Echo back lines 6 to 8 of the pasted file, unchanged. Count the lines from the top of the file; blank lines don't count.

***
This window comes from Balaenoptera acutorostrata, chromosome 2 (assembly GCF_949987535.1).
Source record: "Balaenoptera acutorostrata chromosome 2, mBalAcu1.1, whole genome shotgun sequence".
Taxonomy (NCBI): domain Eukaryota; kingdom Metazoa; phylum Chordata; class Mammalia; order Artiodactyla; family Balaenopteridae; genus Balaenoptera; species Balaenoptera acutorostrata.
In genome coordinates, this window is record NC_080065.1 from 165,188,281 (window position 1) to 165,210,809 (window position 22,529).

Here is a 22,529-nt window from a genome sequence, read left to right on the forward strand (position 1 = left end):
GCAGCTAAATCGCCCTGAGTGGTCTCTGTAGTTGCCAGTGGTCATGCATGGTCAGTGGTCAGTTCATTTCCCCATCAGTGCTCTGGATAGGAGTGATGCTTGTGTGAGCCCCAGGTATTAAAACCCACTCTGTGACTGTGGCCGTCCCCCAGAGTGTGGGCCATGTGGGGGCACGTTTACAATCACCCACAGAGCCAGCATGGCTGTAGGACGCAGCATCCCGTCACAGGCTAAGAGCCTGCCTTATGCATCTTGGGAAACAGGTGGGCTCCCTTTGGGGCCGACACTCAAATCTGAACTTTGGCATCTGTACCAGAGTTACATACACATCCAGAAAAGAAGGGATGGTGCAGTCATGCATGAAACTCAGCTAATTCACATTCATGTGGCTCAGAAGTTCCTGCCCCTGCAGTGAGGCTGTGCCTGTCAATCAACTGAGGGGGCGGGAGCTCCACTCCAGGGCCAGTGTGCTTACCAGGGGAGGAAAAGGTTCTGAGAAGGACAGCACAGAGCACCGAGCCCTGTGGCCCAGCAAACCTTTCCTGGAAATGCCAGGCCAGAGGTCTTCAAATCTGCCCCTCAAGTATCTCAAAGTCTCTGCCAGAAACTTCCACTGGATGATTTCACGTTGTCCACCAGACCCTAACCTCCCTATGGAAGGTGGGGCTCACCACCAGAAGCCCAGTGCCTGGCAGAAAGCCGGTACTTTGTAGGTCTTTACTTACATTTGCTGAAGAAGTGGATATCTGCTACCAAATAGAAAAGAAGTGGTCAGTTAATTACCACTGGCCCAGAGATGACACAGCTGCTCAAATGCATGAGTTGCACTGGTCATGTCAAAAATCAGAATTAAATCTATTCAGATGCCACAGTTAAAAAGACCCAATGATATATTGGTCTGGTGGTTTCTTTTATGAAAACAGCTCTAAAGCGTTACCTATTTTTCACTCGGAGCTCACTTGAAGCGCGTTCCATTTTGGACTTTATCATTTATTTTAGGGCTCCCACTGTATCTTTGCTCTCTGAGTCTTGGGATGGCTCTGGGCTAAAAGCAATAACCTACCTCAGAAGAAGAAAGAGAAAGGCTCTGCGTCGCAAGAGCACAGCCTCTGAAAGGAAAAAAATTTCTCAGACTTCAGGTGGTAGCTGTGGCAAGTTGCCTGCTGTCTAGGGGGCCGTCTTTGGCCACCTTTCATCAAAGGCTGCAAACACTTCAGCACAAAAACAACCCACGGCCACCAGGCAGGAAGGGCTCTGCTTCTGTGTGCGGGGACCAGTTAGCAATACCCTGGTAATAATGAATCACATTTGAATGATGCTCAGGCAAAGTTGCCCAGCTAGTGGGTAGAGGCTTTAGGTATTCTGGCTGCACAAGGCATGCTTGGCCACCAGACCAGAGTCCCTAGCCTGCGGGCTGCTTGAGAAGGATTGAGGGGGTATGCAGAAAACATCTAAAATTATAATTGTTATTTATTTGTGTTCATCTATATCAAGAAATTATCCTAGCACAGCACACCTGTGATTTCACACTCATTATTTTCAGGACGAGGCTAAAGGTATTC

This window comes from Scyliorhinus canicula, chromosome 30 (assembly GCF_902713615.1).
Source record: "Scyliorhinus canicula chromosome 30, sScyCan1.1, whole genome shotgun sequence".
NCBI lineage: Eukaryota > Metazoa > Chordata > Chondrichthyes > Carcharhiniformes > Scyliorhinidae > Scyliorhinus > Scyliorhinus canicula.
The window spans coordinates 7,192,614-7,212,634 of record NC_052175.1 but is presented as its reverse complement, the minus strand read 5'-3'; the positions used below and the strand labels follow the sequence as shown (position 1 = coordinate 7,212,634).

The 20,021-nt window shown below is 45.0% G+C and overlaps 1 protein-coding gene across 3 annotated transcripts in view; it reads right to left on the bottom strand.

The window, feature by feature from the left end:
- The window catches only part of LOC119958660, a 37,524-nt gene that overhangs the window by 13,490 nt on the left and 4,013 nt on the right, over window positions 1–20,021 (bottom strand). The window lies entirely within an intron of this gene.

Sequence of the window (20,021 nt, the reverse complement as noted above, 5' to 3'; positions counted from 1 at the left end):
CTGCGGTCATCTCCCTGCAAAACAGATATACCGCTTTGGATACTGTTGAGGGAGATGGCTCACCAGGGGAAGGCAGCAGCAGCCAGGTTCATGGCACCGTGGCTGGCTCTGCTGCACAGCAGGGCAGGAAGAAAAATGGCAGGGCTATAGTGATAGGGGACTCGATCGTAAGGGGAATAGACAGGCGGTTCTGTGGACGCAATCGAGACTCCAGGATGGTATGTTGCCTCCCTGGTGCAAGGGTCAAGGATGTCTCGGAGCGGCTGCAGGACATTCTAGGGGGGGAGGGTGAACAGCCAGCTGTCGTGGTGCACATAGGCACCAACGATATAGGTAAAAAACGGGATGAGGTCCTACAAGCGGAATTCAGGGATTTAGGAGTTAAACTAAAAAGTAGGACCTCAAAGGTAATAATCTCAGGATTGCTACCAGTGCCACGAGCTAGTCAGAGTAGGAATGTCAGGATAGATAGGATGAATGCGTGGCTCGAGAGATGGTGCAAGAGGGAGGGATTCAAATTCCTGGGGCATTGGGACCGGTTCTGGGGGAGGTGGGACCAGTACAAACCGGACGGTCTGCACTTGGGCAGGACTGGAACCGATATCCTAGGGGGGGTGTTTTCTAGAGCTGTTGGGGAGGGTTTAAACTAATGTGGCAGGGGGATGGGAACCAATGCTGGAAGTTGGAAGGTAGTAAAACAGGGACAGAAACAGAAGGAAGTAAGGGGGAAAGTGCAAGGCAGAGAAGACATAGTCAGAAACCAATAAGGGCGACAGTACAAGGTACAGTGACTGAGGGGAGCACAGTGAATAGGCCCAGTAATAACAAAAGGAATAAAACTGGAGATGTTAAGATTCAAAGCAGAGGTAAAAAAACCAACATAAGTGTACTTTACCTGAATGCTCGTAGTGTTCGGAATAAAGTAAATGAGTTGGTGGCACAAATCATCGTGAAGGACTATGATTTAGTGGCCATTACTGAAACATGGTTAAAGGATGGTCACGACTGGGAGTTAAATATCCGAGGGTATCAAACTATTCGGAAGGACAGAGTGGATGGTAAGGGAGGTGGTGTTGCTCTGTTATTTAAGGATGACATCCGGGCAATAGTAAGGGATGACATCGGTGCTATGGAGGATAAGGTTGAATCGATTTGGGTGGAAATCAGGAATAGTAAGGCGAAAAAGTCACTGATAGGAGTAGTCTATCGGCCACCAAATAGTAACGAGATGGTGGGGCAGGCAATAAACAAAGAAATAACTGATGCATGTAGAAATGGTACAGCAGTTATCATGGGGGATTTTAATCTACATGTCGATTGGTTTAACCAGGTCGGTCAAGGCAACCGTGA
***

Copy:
GCAGCTAAATCGCCCTGAGTGGTCTCTGTAGTTGCCAGTGGTCATGCATGGTCAGTGGTCAGTTCATTTCCCCATCAGTGCTCTGGATAGGAGTGATGCTTGTGTGAGCCCCAGGTATTAAAACCCACTCTGTGACTGTGGCCGTCCCCCAGAGTGTGGGCCATGTGGGGGCACGTTTACAATCACCCACAGAGCCAGCATGGCTGTAGGACGCAGCATCCCGTCACAGGCTAAGAGCCTGCCTTATGCATCTTGGGAAACAGGTGGGCTCCCTTTGGGGCCGACACTCAAATCTGAACTTTGGCATCTGTACCAGAGTTACATACACATCCAGAAAAGAAGGGATGGTGCAGTCATGCATGAAACTCAGCTAATTCACATTCATGTGGCTCAGAAGTTCCTGCCCCTGCAGTGAGGCTGTGCCTGTCAATCAACTGAGGGGGCGGGAGCTCCACTCCAGGGCCAGTGTGCTTACCAGGGGAGGAAAAGGTTCTGAGAAGGACAGCACAGAGCACCGAGCCCTGTGGCCCAGCAAACCTTTCCTGGAAATGCCAGGCCAGAGGTCTTCAAATCTGCCCCTCAAGTATCTCAAAGTCTCTGCCAGAAACTTCCACTGGATGATTTCACGTTGTCCACCAGACCCTAACCTCCCTATGGAAGGTGGGGCTCACCACCAGAAGCCCAGTGCCTGGCAGAAAGCCGGTACTTTGTAGGTCTTTACTTACATTTGCTGAAGAAGTGGATATCTGCTACCAAATAGAAAAGAAGTGGTCAGTTAATTACCACTGGCCCAGAGATGACACAGCTGCTCAAATGCATGAGTTGCACTGGTCATGTCAAAAATCAGAATTAAATCTATTCAGATGCCACAGTTAAAAAGACCCAATGATATATTGGTCTGGTGGTTTCTTTTATGAAAACAGCTCTAAAGCGTTACCTATTTTTCACTCGGAGCTCACTTGAAGCGCGTTCCATTTTGGACTTTATCATTTATTTTAGGGCTCCCACTGTATCTTTGCTCTCTGAGTCTTGGGATGGCTCTGGGCTAAAAGCAATAACCTACCTCAGAAGAAGAAAGAGAAAGGCTCTGCGTCGCAAGAGCACAGCCTCTGAAAGGAAAAAAATTTCTCAGACTTCAGGTGGTAGCTGTGGCAAGTTGCCTGCTGTCTAGGGGGCCGTCTTTGGCCACCTTTCATCAAAGGCTGCAAACACTTCAGCACAAAAACAACCCACGGCCACCAGGCAGGAAGGGCTCTGCTTCTGTGTGCGGGGACCAGTTAGCAATACCCTGGTAATAATGAATCACATTTGAATGATGCTCAGGCAAAGTTGCCCAGCTAGTGGGTAGAGGCTTTAGGTATTCTGGCTGCACAAGGCATGCTTGGCCACCAGACCAGAGTCCCTAGCCTGCGGGCTGCTTGAGAAGGATTGAGGGGGTATGCAGAAAACATCTAAAATTATAATTGTTATTTATTTGTGTTCATCTATATCAAGAAATTATCCTAGCACAGCACACCTGTGATTTCACACTCATTATTTTCAGGACGAGGCTAAAGGTATTC

This window comes from Scyliorhinus canicula, chromosome 30 (assembly GCF_902713615.1).
Source record: "Scyliorhinus canicula chromosome 30, sScyCan1.1, whole genome shotgun sequence".